I’m not sure what it would be like to be “unfailing” as I fail regularly, in large and small ways, daily.  The promise of mercy for my failings and flaws, because of the Lord’s love that never fails is of immeasurable comfort. No matter how I may mess up,  there is His merciful and healing balm offered up freely to restore me.  It is certain, it can be trusted, it will always be there.  When I fail, He will not.

Lenten Meditation–Repentance


He wasn’t just any drunk.  He was a mean drunk.  Surly, cursing, prone to throwing things and people.

My grandmother used to say he learned to drink in the logging camps and I suspect that is true.  He started working as a logger before he was fully grown, dropping out of school around age sixteen and heading up to the hills where real money could be made.  He learned more than how to cut down huge old growth Douglas Fir trees, skid them down the hills using a team of horses, and then roll them onto waiting wagons to be hauled to the mills.  He learned how to live with a group of men who surfaced once or twice a month from the hills to take a bath and maybe go to church with their womenfolk. Mostly he learned how to curse and drink.

He returned to the home farm with muscles and attitude a few years later, and started the process of felling trees there, creating a “stump farm” that was a challenge to work because huge stumps dotted the fields and hills.  He slowly worked at blasting them out of the ground so the land could be tilled.  It proved more than he had strength and motivation to do, so his fields were never very fruitful, mostly growing hay for his own animals.  He went to work in the local saw mill to make ends meet.

He cleaned up some when he met my grandmother, who at eighteen was twelve years younger, and eager to escape her role as chief cook and bottle washer for her widowed father and younger brother.   She was full of energy and talked constantly while he, especially when sober, preferred to let others do the talking.  It was an unusual match but he liked her cooking and she was ready to be wooed.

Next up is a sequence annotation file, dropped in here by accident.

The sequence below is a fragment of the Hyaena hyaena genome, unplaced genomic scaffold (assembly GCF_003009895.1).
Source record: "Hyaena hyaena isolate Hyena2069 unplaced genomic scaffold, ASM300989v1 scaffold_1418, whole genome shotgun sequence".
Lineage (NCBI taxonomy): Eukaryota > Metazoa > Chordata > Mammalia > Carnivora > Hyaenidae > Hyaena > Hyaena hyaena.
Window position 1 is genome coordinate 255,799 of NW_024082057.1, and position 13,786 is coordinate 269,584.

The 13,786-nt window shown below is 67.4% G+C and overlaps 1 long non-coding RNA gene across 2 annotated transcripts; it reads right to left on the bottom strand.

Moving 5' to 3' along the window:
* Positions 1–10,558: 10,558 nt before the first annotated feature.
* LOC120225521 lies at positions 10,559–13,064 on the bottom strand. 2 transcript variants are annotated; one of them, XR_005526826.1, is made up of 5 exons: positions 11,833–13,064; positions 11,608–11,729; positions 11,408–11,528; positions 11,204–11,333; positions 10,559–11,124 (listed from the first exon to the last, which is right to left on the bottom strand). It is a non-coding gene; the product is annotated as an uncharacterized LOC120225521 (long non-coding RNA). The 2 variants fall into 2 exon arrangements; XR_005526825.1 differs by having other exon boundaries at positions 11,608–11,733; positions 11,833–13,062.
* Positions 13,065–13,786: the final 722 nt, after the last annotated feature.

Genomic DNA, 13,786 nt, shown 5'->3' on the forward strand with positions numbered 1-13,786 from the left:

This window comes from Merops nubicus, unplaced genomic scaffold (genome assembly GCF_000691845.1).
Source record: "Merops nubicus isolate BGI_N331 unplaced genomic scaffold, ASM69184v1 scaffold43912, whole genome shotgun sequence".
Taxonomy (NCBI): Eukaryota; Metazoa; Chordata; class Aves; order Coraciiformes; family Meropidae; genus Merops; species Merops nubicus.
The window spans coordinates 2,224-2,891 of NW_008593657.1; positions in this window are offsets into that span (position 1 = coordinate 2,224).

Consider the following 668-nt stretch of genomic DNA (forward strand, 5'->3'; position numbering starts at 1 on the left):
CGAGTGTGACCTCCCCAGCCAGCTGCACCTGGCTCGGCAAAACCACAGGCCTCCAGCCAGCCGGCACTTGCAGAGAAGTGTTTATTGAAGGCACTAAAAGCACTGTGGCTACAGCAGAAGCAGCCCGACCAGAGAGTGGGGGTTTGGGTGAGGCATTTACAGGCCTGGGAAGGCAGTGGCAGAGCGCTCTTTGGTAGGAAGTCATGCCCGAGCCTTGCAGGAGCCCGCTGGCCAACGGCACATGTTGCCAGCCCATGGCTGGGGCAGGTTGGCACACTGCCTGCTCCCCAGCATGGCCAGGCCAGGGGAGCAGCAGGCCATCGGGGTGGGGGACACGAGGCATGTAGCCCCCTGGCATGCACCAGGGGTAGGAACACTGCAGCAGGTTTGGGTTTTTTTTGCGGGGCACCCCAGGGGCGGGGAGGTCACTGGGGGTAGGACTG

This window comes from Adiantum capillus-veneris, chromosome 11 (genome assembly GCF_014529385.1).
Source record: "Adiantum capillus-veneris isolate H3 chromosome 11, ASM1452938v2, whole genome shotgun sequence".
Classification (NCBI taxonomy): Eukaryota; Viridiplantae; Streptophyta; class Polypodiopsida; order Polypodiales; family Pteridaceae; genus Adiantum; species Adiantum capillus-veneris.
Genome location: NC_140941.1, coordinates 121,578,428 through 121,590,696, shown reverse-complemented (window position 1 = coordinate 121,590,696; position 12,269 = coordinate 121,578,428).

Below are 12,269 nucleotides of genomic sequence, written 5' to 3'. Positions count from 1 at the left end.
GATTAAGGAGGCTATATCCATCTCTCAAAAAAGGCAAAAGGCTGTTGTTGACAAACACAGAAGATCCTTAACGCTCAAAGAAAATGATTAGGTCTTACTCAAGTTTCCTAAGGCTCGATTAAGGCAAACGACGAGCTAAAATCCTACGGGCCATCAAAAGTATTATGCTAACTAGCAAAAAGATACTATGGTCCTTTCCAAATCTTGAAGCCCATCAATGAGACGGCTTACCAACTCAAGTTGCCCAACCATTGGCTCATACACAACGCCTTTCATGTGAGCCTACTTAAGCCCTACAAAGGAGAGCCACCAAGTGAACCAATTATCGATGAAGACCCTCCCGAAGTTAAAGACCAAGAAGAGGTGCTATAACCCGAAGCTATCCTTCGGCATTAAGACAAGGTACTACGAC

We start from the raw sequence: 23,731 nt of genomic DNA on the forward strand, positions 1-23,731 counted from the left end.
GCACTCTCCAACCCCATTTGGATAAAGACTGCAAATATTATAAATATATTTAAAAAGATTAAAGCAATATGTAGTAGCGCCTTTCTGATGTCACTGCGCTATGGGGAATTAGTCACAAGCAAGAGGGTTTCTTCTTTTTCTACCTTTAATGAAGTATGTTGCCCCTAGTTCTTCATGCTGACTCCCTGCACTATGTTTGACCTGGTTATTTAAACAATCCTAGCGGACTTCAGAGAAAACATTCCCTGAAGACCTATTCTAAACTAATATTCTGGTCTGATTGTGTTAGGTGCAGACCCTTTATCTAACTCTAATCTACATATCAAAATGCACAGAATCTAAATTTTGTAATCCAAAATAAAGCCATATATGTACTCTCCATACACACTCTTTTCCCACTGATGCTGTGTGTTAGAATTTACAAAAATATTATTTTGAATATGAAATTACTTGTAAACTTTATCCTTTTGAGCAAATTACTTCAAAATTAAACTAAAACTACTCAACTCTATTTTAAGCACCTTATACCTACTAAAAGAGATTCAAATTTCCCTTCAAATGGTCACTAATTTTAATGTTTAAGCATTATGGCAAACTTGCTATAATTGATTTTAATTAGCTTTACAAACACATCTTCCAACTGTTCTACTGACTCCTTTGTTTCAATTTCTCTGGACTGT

It was a marriage in a rush with a baby born a bit earlier than the calendar would have predicted.  They settled on the stump farm and began raising a family, trying to eke out what living they could from the land, from the sporadic work he found at the saw mill, and every Sunday, took the wagon a mile down the road to the Summit Park Bible Church where they both sang with gusto.

He still drank when he had the money, blowing his pay in the local tavern, and stumbling in the back door roaring and burping, falling into bed with his shoes on.  Grandma was a teetotaler and yelled into his ruddy face about the wrath of God anytime he drank, their four children hiding when the dishes started to fly, and when he would whip off his belt to hit anyone who looked sideways at him.

When their eldest daughter, the reason for their getting married in the first place, took sick and died quickly of cancer despite the little doctoring that was available, Grandpa got sober for awhile.  He saw it as punishment from God, or at least, that is what Grandma told him through her sobs as she struggled to cope with her loss.